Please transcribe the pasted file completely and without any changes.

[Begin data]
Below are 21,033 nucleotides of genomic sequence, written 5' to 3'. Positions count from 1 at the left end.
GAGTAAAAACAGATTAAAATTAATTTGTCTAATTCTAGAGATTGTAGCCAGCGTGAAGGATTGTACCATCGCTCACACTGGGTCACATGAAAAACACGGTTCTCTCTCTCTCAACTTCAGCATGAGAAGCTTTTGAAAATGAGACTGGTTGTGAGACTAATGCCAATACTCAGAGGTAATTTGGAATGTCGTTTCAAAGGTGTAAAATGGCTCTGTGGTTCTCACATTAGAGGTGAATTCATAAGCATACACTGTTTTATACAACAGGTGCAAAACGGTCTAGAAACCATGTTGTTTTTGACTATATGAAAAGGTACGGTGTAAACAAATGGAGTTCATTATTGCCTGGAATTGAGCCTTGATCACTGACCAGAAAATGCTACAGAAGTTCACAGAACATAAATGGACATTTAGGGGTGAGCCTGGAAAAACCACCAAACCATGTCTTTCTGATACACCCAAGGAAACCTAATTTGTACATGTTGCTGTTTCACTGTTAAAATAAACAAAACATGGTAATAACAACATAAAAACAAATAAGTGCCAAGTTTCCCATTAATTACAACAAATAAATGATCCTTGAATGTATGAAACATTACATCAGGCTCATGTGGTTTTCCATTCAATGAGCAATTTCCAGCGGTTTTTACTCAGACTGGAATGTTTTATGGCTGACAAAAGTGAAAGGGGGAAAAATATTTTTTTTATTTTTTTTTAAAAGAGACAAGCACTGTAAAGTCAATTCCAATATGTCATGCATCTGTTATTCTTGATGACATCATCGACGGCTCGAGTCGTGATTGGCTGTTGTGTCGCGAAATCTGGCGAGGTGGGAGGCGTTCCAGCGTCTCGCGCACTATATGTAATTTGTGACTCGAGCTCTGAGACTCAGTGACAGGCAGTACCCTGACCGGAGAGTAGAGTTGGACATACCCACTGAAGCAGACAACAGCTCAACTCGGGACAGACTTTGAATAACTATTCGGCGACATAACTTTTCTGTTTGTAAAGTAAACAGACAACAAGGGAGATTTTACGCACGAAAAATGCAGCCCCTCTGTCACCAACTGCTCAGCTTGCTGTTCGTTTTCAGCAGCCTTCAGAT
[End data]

Below are 21,033 nucleotides of genomic sequence, written 5' to 3'. Positions count from 1 at the left end.
GAGTAAAAACAGATTAAAATTAATTTGTCTAATTCTAGAGATTGTAGCCAGCGTGAAGGATTGTACCATCGCTCACACTGGGTCACATGAAAAACACGGTTCTCTCTCTCTCAACTTCAGCATGAGAAGCTTTTGAAAATGAGACTGGTTGTGAGACTAATGCCAATACTCAGAGGTAATTTGGAATGTCGTTTCAAAGGTGTAAAATGGCTCTGTGGTTCTCACATTAGAGGTGAATTCATAAGCATACACTGTTTTATACAACAGGTGCAAAACGGTCTAGAAACCATGTTGTTTTTGACTATATGAAAAGGTACGGTGTAAACAAATGGAGTTCATTATTGCCTGGAATTGAGCCTTGATCACTGACCAGAAAATGCTACAGAAGTTCACAGAACATAAATGGACATTTAGGGGTGAGCCTGGAAAAACCACCAAACCATGTCTTTCTGATACACCCAAGGAAACCTAATTTGTACATGTTGCTGTTTCACTGTTAAAATAAACAAAACATGGTAATAACAACATAAAAACAAATAAGTGCCAAGTTTCCCATTAATTACAACAAATAAATGATCCTTGAATGTATGAAACATTACATCAGGCTCATGTGGTTTTCCATTCAATGAGCAATTTCCAGCGGTTTTTACTCAGACTGGAATGTTTTATGGCTGACAAAAGTGAAAGGGGGAAAAATATTTTTTTTATTTTTTTTTAAAAGAGACAAGCACTGTAAAGTCAATTCCAATATGTCATGCATCTGTTATTCTTGATGACATCATCGACGGCTCGAGTCGTGATTGGCTGTTGTGTCGCGAAATCTGGCGAGGTGGGAGGCGTTCCAGCGTCTCGCGCACTATATGTAATTTGTGACTCGAGCTCTGAGACTCAGTGACAGGCAGTACCCTGACCGGAGAGTAGAGTTGGACATACCCACTGAAGCAGACAACAGCTCAACTCGGGACAGACTTTGAATAACTATTCGGCGACATAACTTTTCTGTTTGTAAAGTAAACAGACAACAAGGGAGATTTTACGCACGAAAAATGCAGCCCCTCTGTCACCAACTGCTCAGCTTGCTGTTCGTTTTCAGCAGCCTTCAGAT